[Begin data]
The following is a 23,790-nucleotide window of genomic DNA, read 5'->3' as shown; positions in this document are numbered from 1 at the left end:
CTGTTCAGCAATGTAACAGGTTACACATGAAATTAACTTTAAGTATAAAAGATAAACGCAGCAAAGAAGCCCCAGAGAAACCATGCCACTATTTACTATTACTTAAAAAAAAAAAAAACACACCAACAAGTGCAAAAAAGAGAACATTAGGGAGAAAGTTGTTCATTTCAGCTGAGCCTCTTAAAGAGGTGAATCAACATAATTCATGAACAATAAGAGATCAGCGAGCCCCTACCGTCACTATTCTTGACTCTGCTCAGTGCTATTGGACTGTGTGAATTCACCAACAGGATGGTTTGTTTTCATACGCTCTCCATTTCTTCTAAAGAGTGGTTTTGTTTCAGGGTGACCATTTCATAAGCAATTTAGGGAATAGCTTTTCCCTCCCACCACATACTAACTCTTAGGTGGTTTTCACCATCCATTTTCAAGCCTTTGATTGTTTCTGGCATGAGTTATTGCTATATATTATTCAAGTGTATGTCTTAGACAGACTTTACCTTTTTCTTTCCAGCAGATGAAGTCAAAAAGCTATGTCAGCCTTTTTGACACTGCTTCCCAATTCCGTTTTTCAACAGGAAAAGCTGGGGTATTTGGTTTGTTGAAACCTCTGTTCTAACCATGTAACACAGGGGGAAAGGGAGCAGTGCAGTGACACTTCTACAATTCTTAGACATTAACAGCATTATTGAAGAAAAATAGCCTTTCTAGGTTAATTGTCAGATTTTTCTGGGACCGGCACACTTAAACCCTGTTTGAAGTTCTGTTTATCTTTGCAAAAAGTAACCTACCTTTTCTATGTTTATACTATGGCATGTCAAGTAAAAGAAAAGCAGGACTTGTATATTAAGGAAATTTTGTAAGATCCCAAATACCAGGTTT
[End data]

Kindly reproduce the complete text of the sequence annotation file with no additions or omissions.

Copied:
The following is a 23,790-nucleotide window of genomic DNA, read 5'->3' as shown; positions in this document are numbered from 1 at the left end:
CTGTTCAGCAATGTAACAGGTTACACATGAAATTAACTTTAAGTATAAAAGATAAACGCAGCAAAGAAGCCCCAGAGAAACCATGCCACTATTTACTATTACTTAAAAAAAAAAAAAACACACCAACAAGTGCAAAAAAGAGAACATTAGGGAGAAAGTTGTTCATTTCAGCTGAGCCTCTTAAAGAGGTGAATCAACATAATTCATGAACAATAAGAGATCAGCGAGCCCCTACCGTCACTATTCTTGACTCTGCTCAGTGCTATTGGACTGTGTGAATTCACCAACAGGATGGTTTGTTTTCATACGCTCTCCATTTCTTCTAAAGAGTGGTTTTGTTTCAGGGTGACCATTTCATAAGCAATTTAGGGAATAGCTTTTCCCTCCCACCACATACTAACTCTTAGGTGGTTTTCACCATCCATTTTCAAGCCTTTGATTGTTTCTGGCATGAGTTATTGCTATATATTATTCAAGTGTATGTCTTAGACAGACTTTACCTTTTTCTTTCCAGCAGATGAAGTCAAAAAGCTATGTCAGCCTTTTTGACACTGCTTCCCAATTCCGTTTTTCAACAGGAAAAGCTGGGGTATTTGGTTTGTTGAAACCTCTGTTCTAACCATGTAACACAGGGGGAAAGGGAGCAGTGCAGTGACACTTCTACAATTCTTAGACATTAACAGCATTATTGAAGAAAAATAGCCTTTCTAGGTTAATTGTCAGATTTTTCTGGGACCGGCACACTTAAACCCTGTTTGAAGTTCTGTTTATCTTTGCAAAAAGTAACCTACCTTTTCTATGTTTATACTATGGCATGTCAAGTAAAAGAAAAGCAGGACTTGTATATTAAGGAAATTTTGTAAGATCCCAAATACCAGGTTT